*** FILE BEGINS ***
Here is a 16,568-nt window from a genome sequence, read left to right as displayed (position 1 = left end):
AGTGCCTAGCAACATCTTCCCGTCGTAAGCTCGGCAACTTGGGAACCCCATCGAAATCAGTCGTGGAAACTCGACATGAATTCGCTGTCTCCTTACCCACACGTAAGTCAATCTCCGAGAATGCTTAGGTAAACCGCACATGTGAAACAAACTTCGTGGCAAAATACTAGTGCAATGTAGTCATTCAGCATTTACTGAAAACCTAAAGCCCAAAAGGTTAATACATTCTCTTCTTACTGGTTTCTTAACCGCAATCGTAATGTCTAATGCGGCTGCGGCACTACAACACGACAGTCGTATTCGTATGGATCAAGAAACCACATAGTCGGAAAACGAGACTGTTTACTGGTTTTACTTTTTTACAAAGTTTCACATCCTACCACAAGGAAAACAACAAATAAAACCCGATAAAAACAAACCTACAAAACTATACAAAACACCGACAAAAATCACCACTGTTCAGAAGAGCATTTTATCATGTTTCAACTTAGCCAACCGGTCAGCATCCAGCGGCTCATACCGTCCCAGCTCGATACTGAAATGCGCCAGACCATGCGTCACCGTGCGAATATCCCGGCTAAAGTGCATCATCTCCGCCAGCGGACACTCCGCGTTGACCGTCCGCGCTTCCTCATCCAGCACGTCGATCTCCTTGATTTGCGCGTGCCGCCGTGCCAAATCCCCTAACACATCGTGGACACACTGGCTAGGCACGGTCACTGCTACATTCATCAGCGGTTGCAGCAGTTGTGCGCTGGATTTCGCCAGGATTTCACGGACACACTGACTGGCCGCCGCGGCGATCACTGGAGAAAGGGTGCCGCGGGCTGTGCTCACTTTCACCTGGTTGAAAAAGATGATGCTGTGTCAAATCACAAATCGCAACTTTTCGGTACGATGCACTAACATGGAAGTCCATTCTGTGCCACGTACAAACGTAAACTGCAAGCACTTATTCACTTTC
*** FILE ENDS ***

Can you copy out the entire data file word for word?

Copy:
Here is a 16,568-nt window from a genome sequence, read left to right as displayed (position 1 = left end):
AGTGCCTAGCAACATCTTCCCGTCGTAAGCTCGGCAACTTGGGAACCCCATCGAAATCAGTCGTGGAAACTCGACATGAATTCGCTGTCTCCTTACCCACACGTAAGTCAATCTCCGAGAATGCTTAGGTAAACCGCACATGTGAAACAAACTTCGTGGCAAAATACTAGTGCAATGTAGTCATTCAGCATTTACTGAAAACCTAAAGCCCAAAAGGTTAATACATTCTCTTCTTACTGGTTTCTTAACCGCAATCGTAATGTCTAATGCGGCTGCGGCACTACAACACGACAGTCGTATTCGTATGGATCAAGAAACCACATAGTCGGAAAACGAGACTGTTTACTGGTTTTACTTTTTTACAAAGTTTCACATCCTACCACAAGGAAAACAACAAATAAAACCCGATAAAAACAAACCTACAAAACTATACAAAACACCGACAAAAATCACCACTGTTCAGAAGAGCATTTTATCATGTTTCAACTTAGCCAACCGGTCAGCATCCAGCGGCTCATACCGTCCCAGCTCGATACTGAAATGCGCCAGACCATGCGTCACCGTGCGAATATCCCGGCTAAAGTGCATCATCTCCGCCAGCGGACACTCCGCGTTGACCGTCCGCGCTTCCTCATCCAGCACGTCGATCTCCTTGATTTGCGCGTGCCGCCGTGCCAAATCCCCTAACACATCGTGGACACACTGGCTAGGCACGGTCACTGCTACATTCATCAGCGGTTGCAGCAGTTGTGCGCTGGATTTCGCCAGGATTTCACGGACACACTGACTGGCCGCCGCGGCGATCACTGGAGAAAGGGTGCCGCGGGCTGTGCTCACTTTCACCTGGTTGAAAAAGATGATGCTGTGTCAAATCACAAATCGCAACTTTTCGGTACGATGCACTAACATGGAAGTCCATTCTGTGCCACGTACAAACGTAAACTGCAAGCACTTATTCACTTTC